Letters from Russia
Journalist Mikhail writes about the written and unwritten rules of the Russian media. “It’s the third time in my career that we have to remove Ukrainian bands from our playlists,” a radio reporter tells him.
”Me we all made a deal with our conscience because we are still working in the media controlled by the Russian state. ”
This is often what my friends and colleagues say Artem41.
His deal is presumably light-hearted compared to that made by journalists working for state-owned NTV or Russia24 news channels.
“You can’t write about celebrities who openly opposed Putin.”
Artem has been doing music and cultural journalism for over 20 years. Even a Russian journalist wandering the marvelous tantrums of fashion and emotion must always smell what the wind is blowing from.
“Celebrities who openly opposed Putin are not allowed to write,” Artem says. “It’s okay if the artist doesn’t pay any attention to politics. It is also the case that the interviewee makes only slight criticisms of the Russian way of life and the political system. But if you dare to criticize the person of Vladimir Vladimirovich, your professional career will end there. Your concert will be canceled for the most imaginative reasons and the Russian press will forget you. ”
Artem is undoubtedly right. Personally, I am not deeply acquainted with Russian music life, but I can still confirm that Andrei Makarevitshin songs are hardly ever heard on today’s Russian radio stations. His legendary band Mashina Vremeni had been immensely popular until the late 1970s, when the band’s leader and Putin plunged into a widely publicized dispute in 2014 after Russia conquered the Crimean peninsula. Makarevich sharply criticized the annexation of Crimea.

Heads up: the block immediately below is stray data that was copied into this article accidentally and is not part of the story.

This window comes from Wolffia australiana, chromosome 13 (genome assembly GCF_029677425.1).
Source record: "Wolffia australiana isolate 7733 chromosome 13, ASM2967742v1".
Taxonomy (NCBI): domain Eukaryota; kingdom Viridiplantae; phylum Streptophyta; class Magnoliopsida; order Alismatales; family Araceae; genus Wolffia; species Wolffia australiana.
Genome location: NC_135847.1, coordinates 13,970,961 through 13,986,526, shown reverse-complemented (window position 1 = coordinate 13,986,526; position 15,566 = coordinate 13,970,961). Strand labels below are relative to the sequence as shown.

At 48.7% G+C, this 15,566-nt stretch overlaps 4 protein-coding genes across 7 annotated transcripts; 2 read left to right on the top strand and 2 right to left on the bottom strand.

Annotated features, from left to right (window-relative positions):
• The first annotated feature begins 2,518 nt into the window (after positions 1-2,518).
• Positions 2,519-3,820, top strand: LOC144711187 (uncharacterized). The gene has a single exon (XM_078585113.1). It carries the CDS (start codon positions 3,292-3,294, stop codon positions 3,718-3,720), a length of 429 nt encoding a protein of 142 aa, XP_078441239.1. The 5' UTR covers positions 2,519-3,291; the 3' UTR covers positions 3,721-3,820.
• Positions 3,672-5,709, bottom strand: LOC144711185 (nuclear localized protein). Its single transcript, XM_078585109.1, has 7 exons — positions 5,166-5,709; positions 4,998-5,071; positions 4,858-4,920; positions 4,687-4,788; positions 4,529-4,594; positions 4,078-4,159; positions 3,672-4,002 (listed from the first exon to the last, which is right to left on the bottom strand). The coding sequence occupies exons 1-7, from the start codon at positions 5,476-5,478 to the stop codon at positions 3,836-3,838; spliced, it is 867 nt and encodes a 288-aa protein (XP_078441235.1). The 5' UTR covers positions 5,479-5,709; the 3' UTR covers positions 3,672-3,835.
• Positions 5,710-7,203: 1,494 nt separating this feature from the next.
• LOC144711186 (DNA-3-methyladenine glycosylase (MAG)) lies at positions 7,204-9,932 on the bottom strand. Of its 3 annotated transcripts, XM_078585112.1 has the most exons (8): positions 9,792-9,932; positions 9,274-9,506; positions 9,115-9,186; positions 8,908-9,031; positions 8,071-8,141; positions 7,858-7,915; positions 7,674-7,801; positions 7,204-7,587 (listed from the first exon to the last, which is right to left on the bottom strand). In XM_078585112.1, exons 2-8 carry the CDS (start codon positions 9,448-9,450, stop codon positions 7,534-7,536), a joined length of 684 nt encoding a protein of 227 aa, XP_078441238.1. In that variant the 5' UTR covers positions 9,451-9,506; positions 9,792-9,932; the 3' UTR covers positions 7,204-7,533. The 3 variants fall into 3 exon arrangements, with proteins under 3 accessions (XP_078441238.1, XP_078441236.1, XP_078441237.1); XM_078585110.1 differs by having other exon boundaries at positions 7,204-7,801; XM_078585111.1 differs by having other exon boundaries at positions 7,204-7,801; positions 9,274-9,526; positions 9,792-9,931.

This was all an everyday reality before the war. Now the situation is worse, both in the media and everywhere else in Russian life.
“This is the third time in my career that we have to remove Ukrainian bands and singers from our playlists,” says Marina, 51, music editor of a Russian radio station. “However, I have never seen any written instruction on this matter anywhere. The editor-in-chief just comes and says that this or that is no longer allowed. ”
Otherwise like Marina, I also have written evidence of the relationship between the state and the “independent” media. It is a six-page documentary from the Russian presidential administration to the leaders of the main national sports media.
The document provides guidance on how to deal with the Russian doping scandal, namely Wada (World Anti-Doping Agency), Rusada (Russian Anti-Doping Agency), the Russian doping scam at the Sochi Olympics, and its aftermath. And there is no advice on handling, but clear instructions. The document was prepared in late 2019.
This, in turn, is from 2022: “We recommend that you hold discussions with your staff about their personal activities on social media. They are not allowed to express their views on the subject, flick any information or comment on anything. Cats, food, strong favorites, fashion and any neutral subject, please stick to them. ”
This is stated in an email sent to the department heads by a huge holding company in the media industry in late February.
At the same time At the time, the TV channel Saint Petersburg was preparing to broadcast a ten-hour TV marathon dedicated to the eighth anniversary of the annexation of the Crimean peninsula to Russia. The program will be broadcast from 12 noon to 10 pm on Friday, March 18th.
After the show, viewers will still be offered a “support concert for soldiers participating in the liberation of Donbass and a special operation in Ukraine.” The title of this presentation is “Russian Spring”.